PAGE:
BIG envisions the Västerås Travel Center as a hub that brings together all of the city's transport infrastructure under one roof and in one continuous landscape.
The building will serve as the central station for trains and buses while providing a bridge between the city centre and the nearby Lake Mälaren — areas currently divided by train tracks.
BIG first revealed a preliminary plan for the site in 2015. Key to the updated design is a more distinctive, flowing roof that extends beyond the edges of the 17,000-square-metre building to invite people in from multiple points.
The shape is similar to a billowing sail or a sheet attached to a line at multiple points.
"We have designed the defining feature of Västerås Travel Center, the floating roof, as a rolling, light stratus cloud that shelters the travellers and landscape," said BIG partner David Zahle.
"Continuous in plan but changing in section, the roof opens the Travel Center to both the city side and the harbour side at the same time as it gathers around the traveller, serving to protect, collect and invite visitors."
The billowing effect will be even more prominent inside the building. Here, a zigzag line cut in the roof will give the ceiling a draped look even though it is clad in solid, smoothly curved timber slats.
The zigzag is also an important structural element, eliminating the need for interior pillars that would obstruct people's movement.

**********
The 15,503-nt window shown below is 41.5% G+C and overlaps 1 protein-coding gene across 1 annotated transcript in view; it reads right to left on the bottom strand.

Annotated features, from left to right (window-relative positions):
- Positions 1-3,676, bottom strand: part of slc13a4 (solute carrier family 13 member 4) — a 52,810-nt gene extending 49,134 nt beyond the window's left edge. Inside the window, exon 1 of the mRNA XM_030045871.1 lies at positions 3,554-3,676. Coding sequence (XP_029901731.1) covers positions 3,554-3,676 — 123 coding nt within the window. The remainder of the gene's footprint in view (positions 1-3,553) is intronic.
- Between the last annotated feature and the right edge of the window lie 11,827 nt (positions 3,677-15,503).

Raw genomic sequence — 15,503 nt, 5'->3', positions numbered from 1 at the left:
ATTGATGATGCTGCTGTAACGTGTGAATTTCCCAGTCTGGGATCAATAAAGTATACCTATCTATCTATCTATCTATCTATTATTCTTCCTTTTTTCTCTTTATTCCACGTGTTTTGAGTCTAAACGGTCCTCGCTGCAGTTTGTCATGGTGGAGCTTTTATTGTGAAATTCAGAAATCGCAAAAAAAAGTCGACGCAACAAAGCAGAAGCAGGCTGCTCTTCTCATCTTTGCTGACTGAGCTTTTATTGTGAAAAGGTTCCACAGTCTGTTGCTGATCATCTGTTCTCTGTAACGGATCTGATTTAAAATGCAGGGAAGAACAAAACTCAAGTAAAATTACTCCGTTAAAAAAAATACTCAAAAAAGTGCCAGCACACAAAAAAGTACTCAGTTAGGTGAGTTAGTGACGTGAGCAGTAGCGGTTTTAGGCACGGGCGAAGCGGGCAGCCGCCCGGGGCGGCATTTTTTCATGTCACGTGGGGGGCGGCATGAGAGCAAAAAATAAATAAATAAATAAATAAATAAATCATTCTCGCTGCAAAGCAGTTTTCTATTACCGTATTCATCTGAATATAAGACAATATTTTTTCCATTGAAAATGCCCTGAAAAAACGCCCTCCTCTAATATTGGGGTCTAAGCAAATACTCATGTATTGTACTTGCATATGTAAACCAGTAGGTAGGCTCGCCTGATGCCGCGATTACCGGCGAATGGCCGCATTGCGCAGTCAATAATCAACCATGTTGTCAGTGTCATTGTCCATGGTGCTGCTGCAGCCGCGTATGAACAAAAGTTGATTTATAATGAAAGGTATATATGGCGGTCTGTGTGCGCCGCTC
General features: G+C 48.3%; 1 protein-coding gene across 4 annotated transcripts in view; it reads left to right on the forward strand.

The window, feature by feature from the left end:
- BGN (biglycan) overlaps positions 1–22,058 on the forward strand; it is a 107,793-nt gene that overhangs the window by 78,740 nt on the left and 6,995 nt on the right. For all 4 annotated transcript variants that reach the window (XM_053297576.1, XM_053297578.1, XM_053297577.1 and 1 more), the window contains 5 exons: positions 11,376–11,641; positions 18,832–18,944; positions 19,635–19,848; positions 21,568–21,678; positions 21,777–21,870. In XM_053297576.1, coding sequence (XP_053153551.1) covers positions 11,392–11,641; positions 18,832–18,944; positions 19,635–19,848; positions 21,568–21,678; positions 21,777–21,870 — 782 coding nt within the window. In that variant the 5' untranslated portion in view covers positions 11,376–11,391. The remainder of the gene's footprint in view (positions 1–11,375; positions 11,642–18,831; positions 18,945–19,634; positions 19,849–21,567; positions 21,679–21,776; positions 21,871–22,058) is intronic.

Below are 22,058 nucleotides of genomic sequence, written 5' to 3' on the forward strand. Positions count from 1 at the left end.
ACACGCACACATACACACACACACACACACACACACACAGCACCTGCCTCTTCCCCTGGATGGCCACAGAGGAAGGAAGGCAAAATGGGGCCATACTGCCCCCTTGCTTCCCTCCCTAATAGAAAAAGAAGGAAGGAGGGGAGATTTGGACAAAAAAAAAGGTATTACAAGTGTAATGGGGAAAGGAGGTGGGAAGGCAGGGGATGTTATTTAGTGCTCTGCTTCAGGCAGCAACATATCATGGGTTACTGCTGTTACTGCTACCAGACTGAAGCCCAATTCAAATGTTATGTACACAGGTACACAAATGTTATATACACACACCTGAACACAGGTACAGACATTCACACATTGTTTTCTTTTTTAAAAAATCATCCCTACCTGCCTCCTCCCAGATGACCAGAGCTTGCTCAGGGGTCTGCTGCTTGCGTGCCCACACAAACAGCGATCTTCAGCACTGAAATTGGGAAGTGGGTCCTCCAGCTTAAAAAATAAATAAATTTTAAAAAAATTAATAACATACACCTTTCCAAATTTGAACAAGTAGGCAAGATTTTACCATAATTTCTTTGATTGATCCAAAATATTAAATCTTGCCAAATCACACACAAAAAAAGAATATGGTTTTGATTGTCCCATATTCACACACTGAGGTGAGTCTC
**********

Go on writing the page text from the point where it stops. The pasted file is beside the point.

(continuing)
The Västerås Travel Center will be wrapped in a curved, glazed facade that increases the connection between indoors and outdoors. Its unity with the surrounding parks, Vasaparken and Hamnparken, will be further enhanced through the creation of terraces and outdoor meeting places.
As well as doubling the size of the current bus terminal, the hub will have a bicycle garage, travel services, commercial areas, restaurants, offices, event areas and exhibition spaces.
"The Travel Center is designed as a piece of social infrastructure, shaped for the flow of people and public life," said BIG founder and creative director Bjarke Ingels. "We wanted to celebrate movement and create a welcoming, warm and transparent mobility hub that becomes an important social and economic node redefining the city's infrastructure and landscape."
Construction on the hub is slated to begin in 2022 in Västerås, a city just west of Stockholm that was the birthplace of multinational clothing retailer H&M. The work should be completed in 2025.
BIG's current transport projects include work with Virgin Hyperloop, including on a centre for testing and certifying the high-speed transportation system in West Virginia.
Work also recently completed on one of its skyscrapers in New York, The Smile, which has a curved facade.
Images courtesy of BIG and Playtime.